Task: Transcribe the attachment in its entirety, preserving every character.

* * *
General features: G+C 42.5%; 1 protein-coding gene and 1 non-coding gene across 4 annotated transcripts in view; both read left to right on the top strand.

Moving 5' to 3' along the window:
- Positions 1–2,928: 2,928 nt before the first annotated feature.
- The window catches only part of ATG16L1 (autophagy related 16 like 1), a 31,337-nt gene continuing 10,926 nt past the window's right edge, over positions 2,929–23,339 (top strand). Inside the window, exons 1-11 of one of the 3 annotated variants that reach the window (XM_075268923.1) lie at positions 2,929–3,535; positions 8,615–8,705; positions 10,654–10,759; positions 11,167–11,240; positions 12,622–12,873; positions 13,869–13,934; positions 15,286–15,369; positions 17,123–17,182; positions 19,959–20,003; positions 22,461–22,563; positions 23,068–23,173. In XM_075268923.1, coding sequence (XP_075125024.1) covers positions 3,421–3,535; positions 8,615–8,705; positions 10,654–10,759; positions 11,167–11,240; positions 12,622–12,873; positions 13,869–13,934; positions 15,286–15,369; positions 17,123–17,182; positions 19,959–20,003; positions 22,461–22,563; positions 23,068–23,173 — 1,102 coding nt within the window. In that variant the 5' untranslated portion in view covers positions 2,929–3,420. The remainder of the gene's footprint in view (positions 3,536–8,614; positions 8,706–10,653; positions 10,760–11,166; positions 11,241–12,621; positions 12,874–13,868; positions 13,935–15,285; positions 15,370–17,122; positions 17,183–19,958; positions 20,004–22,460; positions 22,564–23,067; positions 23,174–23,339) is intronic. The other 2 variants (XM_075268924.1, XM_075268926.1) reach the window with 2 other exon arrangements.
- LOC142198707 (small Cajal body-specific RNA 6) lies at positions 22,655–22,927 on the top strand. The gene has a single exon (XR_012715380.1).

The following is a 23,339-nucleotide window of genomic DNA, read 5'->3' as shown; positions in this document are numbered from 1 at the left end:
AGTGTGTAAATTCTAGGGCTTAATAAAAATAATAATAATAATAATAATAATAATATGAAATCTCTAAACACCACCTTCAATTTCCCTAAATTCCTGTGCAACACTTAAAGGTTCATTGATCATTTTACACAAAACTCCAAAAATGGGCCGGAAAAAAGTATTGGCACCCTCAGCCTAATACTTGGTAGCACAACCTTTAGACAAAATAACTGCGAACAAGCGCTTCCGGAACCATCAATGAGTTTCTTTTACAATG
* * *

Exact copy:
General features: G+C 42.5%; 1 protein-coding gene and 1 non-coding gene across 4 annotated transcripts in view; both read left to right on the top strand.

Moving 5' to 3' along the window:
- Positions 1–2,928: 2,928 nt before the first annotated feature.
- The window catches only part of ATG16L1 (autophagy related 16 like 1), a 31,337-nt gene continuing 10,926 nt past the window's right edge, over positions 2,929–23,339 (top strand). Inside the window, exons 1-11 of one of the 3 annotated variants that reach the window (XM_075268923.1) lie at positions 2,929–3,535; positions 8,615–8,705; positions 10,654–10,759; positions 11,167–11,240; positions 12,622–12,873; positions 13,869–13,934; positions 15,286–15,369; positions 17,123–17,182; positions 19,959–20,003; positions 22,461–22,563; positions 23,068–23,173. In XM_075268923.1, coding sequence (XP_075125024.1) covers positions 3,421–3,535; positions 8,615–8,705; positions 10,654–10,759; positions 11,167–11,240; positions 12,622–12,873; positions 13,869–13,934; positions 15,286–15,369; positions 17,123–17,182; positions 19,959–20,003; positions 22,461–22,563; positions 23,068–23,173 — 1,102 coding nt within the window. In that variant the 5' untranslated portion in view covers positions 2,929–3,420. The remainder of the gene's footprint in view (positions 3,536–8,614; positions 8,706–10,653; positions 10,760–11,166; positions 11,241–12,621; positions 12,874–13,868; positions 13,935–15,285; positions 15,370–17,122; positions 17,183–19,958; positions 20,004–22,460; positions 22,564–23,067; positions 23,174–23,339) is intronic. The other 2 variants (XM_075268924.1, XM_075268926.1) reach the window with 2 other exon arrangements.
- LOC142198707 (small Cajal body-specific RNA 6) lies at positions 22,655–22,927 on the top strand. The gene has a single exon (XR_012715380.1).

The following is a 23,339-nucleotide window of genomic DNA, read 5'->3' as shown; positions in this document are numbered from 1 at the left end:
AGTGTGTAAATTCTAGGGCTTAATAAAAATAATAATAATAATAATAATAATAATATGAAATCTCTAAACACCACCTTCAATTTCCCTAAATTCCTGTGCAACACTTAAAGGTTCATTGATCATTTTACACAAAACTCCAAAAATGGGCCGGAAAAAAGTATTGGCACCCTCAGCCTAATACTTGGTAGCACAACCTTTAGACAAAATAACTGCGAACAAGCGCTTCCGGAACCATCAATGAGTTTCTTTTACAATG